INTRODUCTION: In Denmark the life expectancy began to increase in the mid-1990s after many years of stagnation. The purpose of this study was to evaluate whether the increase was independent of educational level. MATERIALS AND METHODS: The study is based on data on education and mortality rates during the period 1995-1999 and comprises all deaths of Danes between the ages of 30 and 74. The total and cause-specific, sex-specific and age-specific death rates for each of three educational groups were calculated and standardised by age in order to make comparisons over time and between groups. RESULTS: The age-standardised death rates decreased annually by 2.3% for men and 1.2% for women with a low educational level. The decrease was higher among those with a medium or high level of education, the decrease in death rates being 4.0% for men and 3.5% for women. The development in cancer mortality showed a decline among men and women with a medium educational level and women with a high level, but not among men with a high level of education or men or women with a low educational level. Mortality due to cardiovascular diseases declined in all groups, but less among persons with a low educational level. The mortality rate from chronic obstructive lung disease increased among low-educated persons and among women with a medium level of education; for the other groups changes were not noticeable. CONCLUSION: The overall decline in the mortality rates among Danes during the period 1995-1999 was socially unequally distributed. The smallest decrease was seen among those with a low educational level. In particular, the decline was modest among women with a low educational level.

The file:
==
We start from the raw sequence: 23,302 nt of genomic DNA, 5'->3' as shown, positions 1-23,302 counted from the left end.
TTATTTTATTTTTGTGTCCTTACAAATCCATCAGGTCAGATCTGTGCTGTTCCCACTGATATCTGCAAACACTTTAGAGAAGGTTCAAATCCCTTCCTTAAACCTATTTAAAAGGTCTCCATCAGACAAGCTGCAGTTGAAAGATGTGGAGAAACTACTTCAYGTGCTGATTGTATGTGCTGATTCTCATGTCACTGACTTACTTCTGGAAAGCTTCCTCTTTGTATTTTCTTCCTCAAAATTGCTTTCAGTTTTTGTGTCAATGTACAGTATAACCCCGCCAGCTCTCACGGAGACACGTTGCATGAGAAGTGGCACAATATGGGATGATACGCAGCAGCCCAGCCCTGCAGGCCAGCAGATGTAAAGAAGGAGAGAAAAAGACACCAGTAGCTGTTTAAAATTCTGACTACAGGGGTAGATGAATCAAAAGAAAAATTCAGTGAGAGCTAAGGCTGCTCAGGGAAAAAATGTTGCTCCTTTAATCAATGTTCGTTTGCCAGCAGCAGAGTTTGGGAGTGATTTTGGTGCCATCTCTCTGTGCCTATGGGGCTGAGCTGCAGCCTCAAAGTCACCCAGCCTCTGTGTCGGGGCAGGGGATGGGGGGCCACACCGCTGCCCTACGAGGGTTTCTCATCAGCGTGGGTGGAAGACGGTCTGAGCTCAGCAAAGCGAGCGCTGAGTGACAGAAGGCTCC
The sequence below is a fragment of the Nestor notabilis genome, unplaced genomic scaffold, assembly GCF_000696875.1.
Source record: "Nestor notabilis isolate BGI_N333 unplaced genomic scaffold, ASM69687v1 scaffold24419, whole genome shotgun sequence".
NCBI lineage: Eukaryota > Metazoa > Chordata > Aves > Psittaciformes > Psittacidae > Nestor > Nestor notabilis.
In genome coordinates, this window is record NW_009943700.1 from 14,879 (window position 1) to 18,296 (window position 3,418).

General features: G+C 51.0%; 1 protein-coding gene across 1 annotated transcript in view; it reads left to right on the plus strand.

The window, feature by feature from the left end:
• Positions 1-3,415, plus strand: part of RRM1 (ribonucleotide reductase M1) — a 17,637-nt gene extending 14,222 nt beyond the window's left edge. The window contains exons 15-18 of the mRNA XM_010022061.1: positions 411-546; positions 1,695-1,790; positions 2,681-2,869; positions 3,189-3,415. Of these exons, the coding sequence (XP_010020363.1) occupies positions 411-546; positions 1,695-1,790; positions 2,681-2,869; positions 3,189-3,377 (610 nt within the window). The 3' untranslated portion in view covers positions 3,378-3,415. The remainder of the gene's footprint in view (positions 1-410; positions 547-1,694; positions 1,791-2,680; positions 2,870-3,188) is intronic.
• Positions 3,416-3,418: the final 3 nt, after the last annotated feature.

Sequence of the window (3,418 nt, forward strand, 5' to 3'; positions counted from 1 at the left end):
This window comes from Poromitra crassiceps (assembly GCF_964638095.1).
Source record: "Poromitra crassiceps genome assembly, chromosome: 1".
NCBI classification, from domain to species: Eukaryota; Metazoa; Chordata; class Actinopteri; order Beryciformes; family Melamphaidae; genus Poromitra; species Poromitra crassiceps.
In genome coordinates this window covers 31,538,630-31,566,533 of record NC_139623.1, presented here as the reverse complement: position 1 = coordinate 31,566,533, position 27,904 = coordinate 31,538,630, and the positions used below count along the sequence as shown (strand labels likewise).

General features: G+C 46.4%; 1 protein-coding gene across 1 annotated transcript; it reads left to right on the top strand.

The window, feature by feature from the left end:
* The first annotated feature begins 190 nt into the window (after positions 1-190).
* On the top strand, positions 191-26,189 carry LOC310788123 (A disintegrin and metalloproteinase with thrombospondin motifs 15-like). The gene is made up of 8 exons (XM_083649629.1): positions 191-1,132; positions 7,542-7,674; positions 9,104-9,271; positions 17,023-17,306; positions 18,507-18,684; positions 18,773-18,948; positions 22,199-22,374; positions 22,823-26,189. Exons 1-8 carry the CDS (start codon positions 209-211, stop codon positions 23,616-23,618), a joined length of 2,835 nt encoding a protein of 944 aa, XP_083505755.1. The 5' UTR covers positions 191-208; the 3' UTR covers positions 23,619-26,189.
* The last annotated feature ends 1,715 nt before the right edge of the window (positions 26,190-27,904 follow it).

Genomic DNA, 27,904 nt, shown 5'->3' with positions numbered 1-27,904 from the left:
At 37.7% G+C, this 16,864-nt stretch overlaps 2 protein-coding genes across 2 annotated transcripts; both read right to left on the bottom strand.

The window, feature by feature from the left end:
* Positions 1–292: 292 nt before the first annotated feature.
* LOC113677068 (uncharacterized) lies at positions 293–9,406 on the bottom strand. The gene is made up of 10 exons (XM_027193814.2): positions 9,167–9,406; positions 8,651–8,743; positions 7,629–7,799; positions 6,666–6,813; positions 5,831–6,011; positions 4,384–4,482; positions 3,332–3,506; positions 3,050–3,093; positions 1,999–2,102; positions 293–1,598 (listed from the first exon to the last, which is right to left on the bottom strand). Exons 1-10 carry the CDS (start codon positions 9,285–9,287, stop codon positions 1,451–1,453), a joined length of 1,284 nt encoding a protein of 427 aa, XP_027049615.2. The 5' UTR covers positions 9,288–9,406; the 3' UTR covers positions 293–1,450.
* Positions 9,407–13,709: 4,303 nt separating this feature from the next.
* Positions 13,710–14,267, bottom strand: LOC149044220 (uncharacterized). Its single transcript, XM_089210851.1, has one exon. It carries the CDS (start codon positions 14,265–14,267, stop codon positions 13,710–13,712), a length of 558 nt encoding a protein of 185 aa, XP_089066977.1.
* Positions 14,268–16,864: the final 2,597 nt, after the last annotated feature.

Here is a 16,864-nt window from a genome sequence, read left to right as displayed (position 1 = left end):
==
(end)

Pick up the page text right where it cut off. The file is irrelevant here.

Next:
|Bidragets oversatte titel||Social differences in mortality trends in Denmark|
|Tidsskrift||Ugeskrift for læger|
|Status||Udgivet - 2006|